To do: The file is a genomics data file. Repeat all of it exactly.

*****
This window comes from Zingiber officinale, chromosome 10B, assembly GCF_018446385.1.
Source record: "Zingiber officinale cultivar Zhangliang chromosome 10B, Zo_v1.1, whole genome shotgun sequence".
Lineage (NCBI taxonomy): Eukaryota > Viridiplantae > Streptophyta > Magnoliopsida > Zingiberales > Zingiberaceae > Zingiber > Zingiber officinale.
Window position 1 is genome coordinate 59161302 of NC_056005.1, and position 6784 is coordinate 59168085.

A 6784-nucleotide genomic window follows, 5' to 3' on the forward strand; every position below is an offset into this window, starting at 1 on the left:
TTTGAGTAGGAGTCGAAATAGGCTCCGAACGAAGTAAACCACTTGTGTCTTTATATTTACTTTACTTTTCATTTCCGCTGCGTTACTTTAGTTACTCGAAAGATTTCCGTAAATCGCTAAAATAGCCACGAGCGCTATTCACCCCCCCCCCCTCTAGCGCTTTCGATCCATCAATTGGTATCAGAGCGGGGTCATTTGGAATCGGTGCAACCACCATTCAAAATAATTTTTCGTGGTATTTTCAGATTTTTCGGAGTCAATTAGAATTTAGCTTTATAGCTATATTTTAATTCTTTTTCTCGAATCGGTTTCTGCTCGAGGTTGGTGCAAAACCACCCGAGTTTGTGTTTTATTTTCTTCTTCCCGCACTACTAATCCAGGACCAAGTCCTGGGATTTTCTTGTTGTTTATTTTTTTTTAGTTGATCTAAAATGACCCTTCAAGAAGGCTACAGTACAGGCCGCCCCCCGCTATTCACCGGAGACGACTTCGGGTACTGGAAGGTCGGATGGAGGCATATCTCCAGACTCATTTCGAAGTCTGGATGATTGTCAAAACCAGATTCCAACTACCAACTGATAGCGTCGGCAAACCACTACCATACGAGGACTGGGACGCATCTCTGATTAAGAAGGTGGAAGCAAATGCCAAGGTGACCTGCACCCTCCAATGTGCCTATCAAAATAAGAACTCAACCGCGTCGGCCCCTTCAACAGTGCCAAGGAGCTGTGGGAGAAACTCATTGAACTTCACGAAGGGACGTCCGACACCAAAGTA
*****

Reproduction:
This window comes from Zingiber officinale, chromosome 10B, assembly GCF_018446385.1.
Source record: "Zingiber officinale cultivar Zhangliang chromosome 10B, Zo_v1.1, whole genome shotgun sequence".
Lineage (NCBI taxonomy): Eukaryota > Viridiplantae > Streptophyta > Magnoliopsida > Zingiberales > Zingiberaceae > Zingiber > Zingiber officinale.
Window position 1 is genome coordinate 59161302 of NC_056005.1, and position 6784 is coordinate 59168085.

A 6784-nucleotide genomic window follows, 5' to 3' on the forward strand; every position below is an offset into this window, starting at 1 on the left:
TTTGAGTAGGAGTCGAAATAGGCTCCGAACGAAGTAAACCACTTGTGTCTTTATATTTACTTTACTTTTCATTTCCGCTGCGTTACTTTAGTTACTCGAAAGATTTCCGTAAATCGCTAAAATAGCCACGAGCGCTATTCACCCCCCCCCCCTCTAGCGCTTTCGATCCATCAATTGGTATCAGAGCGGGGTCATTTGGAATCGGTGCAACCACCATTCAAAATAATTTTTCGTGGTATTTTCAGATTTTTCGGAGTCAATTAGAATTTAGCTTTATAGCTATATTTTAATTCTTTTTCTCGAATCGGTTTCTGCTCGAGGTTGGTGCAAAACCACCCGAGTTTGTGTTTTATTTTCTTCTTCCCGCACTACTAATCCAGGACCAAGTCCTGGGATTTTCTTGTTGTTTATTTTTTTTTAGTTGATCTAAAATGACCCTTCAAGAAGGCTACAGTACAGGCCGCCCCCCGCTATTCACCGGAGACGACTTCGGGTACTGGAAGGTCGGATGGAGGCATATCTCCAGACTCATTTCGAAGTCTGGATGATTGTCAAAACCAGATTCCAACTACCAACTGATAGCGTCGGCAAACCACTACCATACGAGGACTGGGACGCATCTCTGATTAAGAAGGTGGAAGCAAATGCCAAGGTGACCTGCACCCTCCAATGTGCCTATCAAAATAAGAACTCAACCGCGTCGGCCCCTTCAACAGTGCCAAGGAGCTGTGGGAGAAACTCATTGAACTTCACGAAGGGACGTCCGACACCAAAGTA